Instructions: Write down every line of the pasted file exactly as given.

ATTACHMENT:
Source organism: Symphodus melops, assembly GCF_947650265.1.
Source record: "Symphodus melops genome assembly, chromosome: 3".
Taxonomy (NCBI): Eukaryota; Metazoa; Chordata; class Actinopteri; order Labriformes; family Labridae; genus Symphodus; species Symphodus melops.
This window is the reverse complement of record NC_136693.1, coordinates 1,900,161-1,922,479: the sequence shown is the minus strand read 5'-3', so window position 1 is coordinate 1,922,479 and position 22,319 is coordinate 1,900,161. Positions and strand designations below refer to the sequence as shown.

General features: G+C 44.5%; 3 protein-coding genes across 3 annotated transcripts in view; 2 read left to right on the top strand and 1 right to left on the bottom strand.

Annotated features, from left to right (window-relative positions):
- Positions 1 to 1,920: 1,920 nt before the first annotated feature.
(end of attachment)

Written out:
Source organism: Symphodus melops, assembly GCF_947650265.1.
Source record: "Symphodus melops genome assembly, chromosome: 3".
Taxonomy (NCBI): Eukaryota; Metazoa; Chordata; class Actinopteri; order Labriformes; family Labridae; genus Symphodus; species Symphodus melops.
This window is the reverse complement of record NC_136693.1, coordinates 1,900,161-1,922,479: the sequence shown is the minus strand read 5'-3', so window position 1 is coordinate 1,922,479 and position 22,319 is coordinate 1,900,161. Positions and strand designations below refer to the sequence as shown.

General features: G+C 44.5%; 3 protein-coding genes across 3 annotated transcripts in view; 2 read left to right on the top strand and 1 right to left on the bottom strand.

Annotated features, from left to right (window-relative positions):
- Positions 1 to 1,920: 1,920 nt before the first annotated feature.